How many years can I buy of you and me? 

I'd lie, cheat and steal for them. I promise I would. 

You're 4 & 1/2. In my mind there's still so much little boy to go around. God, I sure hope I'm right. 

In the meantime, I will relish in our time together. Just us. When I'm stressed and feel like being alone, I will take a swift breath in over the crown of your head and remember:

~these days are the greatest I'll be given.
~these days are short.
~these days matter the most.

Thursday, November 13, 2014

Leaps of faith

When we first announced we were adopting, we didn't receive cheers and congrats. At least not right away.
Instead, there were questions. Many, many questions. Some you would expect, and some we didn't. Some that made us laugh, and some the broke our hearts.

What we came to learn over the year and a half before we got Holden's referral picture is that 99% of those questions came from fear or ignorance. Fear of the unknown, the new, the unchartered territory. Dare I say, the different?

Adoption was brand new to us, to our families, our friends. It a was a giant leap of faith full of unknowns, uncertainty and no set plan. Pretty much all the things that 5 years ago made me bat shit crazy!

But here is where I'll start with the miracle. The miracle that is adoption, that is my faith, that is my son.

Nearly five years ago, we began our adoption paperwork. Two years ago next Wednesday, we brought our miracle baby home.

And the in between of the then and now is where the magic happened. Where I grew to believe in faith for it's true meaning. To believe when I can't see, feel, touch or know the outcome. I trust in a bigger picture and a reason for things.

In those five years, Travis & I have become less fearful of life. We look at our son, and see our hopes and desires for his soul. We see everything good in ourselves, everything loving we have to offer. A raw, real love that we would do anything for. Absolutely anything.

In our families, we see a relaxed face. No more worries over when the baby will come home. No more sleepless nights praying the baby is being well cared for. No more worrying about whether the baby will "fit" into our family.
We see grandparents who have never once batted an eye at color, race or heritage.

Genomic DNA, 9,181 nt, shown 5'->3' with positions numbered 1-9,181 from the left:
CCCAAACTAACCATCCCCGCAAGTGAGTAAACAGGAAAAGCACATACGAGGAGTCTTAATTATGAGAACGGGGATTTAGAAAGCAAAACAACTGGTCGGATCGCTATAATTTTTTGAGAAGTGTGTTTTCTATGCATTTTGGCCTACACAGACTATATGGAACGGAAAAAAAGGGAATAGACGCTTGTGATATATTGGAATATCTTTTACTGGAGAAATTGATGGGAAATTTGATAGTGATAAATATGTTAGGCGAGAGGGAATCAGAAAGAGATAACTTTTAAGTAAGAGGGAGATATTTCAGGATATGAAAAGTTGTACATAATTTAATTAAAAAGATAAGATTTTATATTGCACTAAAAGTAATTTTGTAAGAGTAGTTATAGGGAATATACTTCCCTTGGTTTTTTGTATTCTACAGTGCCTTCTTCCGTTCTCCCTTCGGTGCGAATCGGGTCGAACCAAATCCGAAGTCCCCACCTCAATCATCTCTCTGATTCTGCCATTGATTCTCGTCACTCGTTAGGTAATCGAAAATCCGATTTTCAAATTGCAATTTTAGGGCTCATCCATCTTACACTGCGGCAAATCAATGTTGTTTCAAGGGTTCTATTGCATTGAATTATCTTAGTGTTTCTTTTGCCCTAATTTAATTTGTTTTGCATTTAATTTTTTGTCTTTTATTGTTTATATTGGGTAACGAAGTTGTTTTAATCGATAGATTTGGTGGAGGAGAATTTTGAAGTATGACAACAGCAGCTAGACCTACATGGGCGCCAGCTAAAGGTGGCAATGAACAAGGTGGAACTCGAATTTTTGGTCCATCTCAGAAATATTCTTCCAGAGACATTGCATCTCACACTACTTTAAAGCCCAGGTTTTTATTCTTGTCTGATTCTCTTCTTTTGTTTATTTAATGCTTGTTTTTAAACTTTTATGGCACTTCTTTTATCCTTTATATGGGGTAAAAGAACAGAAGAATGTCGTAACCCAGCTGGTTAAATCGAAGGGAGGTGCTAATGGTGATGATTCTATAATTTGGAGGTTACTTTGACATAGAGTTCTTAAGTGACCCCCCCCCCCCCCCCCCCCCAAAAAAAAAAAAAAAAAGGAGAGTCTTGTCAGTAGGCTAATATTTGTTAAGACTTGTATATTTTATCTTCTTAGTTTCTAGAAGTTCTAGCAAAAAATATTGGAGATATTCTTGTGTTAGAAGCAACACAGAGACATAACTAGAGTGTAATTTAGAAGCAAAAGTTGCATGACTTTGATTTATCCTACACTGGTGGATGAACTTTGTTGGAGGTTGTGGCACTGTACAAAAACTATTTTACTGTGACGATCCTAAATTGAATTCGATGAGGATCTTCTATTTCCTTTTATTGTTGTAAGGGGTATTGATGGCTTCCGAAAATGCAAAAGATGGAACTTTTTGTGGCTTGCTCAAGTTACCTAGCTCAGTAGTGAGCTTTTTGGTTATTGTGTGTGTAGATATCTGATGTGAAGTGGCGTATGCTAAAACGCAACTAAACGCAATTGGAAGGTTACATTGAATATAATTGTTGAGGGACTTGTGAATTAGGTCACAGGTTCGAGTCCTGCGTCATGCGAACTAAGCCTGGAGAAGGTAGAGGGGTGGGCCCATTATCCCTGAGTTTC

We see grandparents who are head over heels for their grandson. 100% percent in mushy, gushy big love.

In aunts & uncles we see laughter and moments of pure happiness. We hear a lot of 'we love that little guy' & 'he is so great'. We see affection. We know he's loved.

You see, five years ago, there were so many questions, concerns and worry.

Replaced with so much peace, joy and love. Because Holden is ours. I believe in a big picture. I believe he always was.

My heart swells at the sight of him each morning. My arms relax with the weight of him each night. I'll spread the incredible joy that is this boy, the miracle that is adoption for the rest of my life.

Happy almost two years home Holden. You are our everything.

Friday, September 26, 2014

Maybe it's the changing season...

Maybe it's the chill in the morning air.
Maybe it's the feel of a hoodie around my neck.
Maybe it's the sense that everything in nature is about to shift.

But, I have that excitement building in my heart again.
I've had it for the past 30 some years now as Fall slowly approaches, and summer fades.
My favorite season is upon us.

But, leaves and fires and sweaters aren't what makes Fall my heartsong anymore. It's much more than that.

On Nov. 19, Holden has been home for two years. TWO YEARS.

This time two years ago seems like two minutes ago in my mind. Two seconds ago in my heart.

The utter waiting and longing for our adoption agency to give us the green light was excruciating. And, that pain will never be erased. I remember checking my email no less than 10 times a day from Sept through Nov. 3. Waiting. Waiting. Screaming. Crying. Waiting. Simply going crazy.

I remember my friends listening to the same old story.
I remember our parents just loving us.
I remember my boss letting me use her office one too many times. To make phone calls. To cry. To vent.
I remember feeling Grade A crazy. And, then having my adoptive Mom friends remind me that they too were crazy one time. And, it's OK to be when YOUR CHILD is half way across the world.

I remember it all.

And, all we ever wanted was to get on a plane, and pick Holden up, and love him forever.

Eventually, the call came.

I was sick with bronchitis, and Travis was stressed out with everything. But, when our agency said, 'he's ready!'-- every part of me lit up. I was on fire and in love with my baby!

I seriously don't remember finishing our packing or leaving our house. But I remember boarding the first plane. And, I remember how scared I was of flying. And like fog lifts off a sunny horizon, my fear nearly vanished. I didn't need the 10 anti-anxiety pills my doc gave me cause baby, I was high on love. Pure and raw and real. There's nothing like love.

November is just around the corner. And, a two year celebration is near.

Join with us in celebrating love, time, commitment and the ties that bind a family.

Happy Fall too :)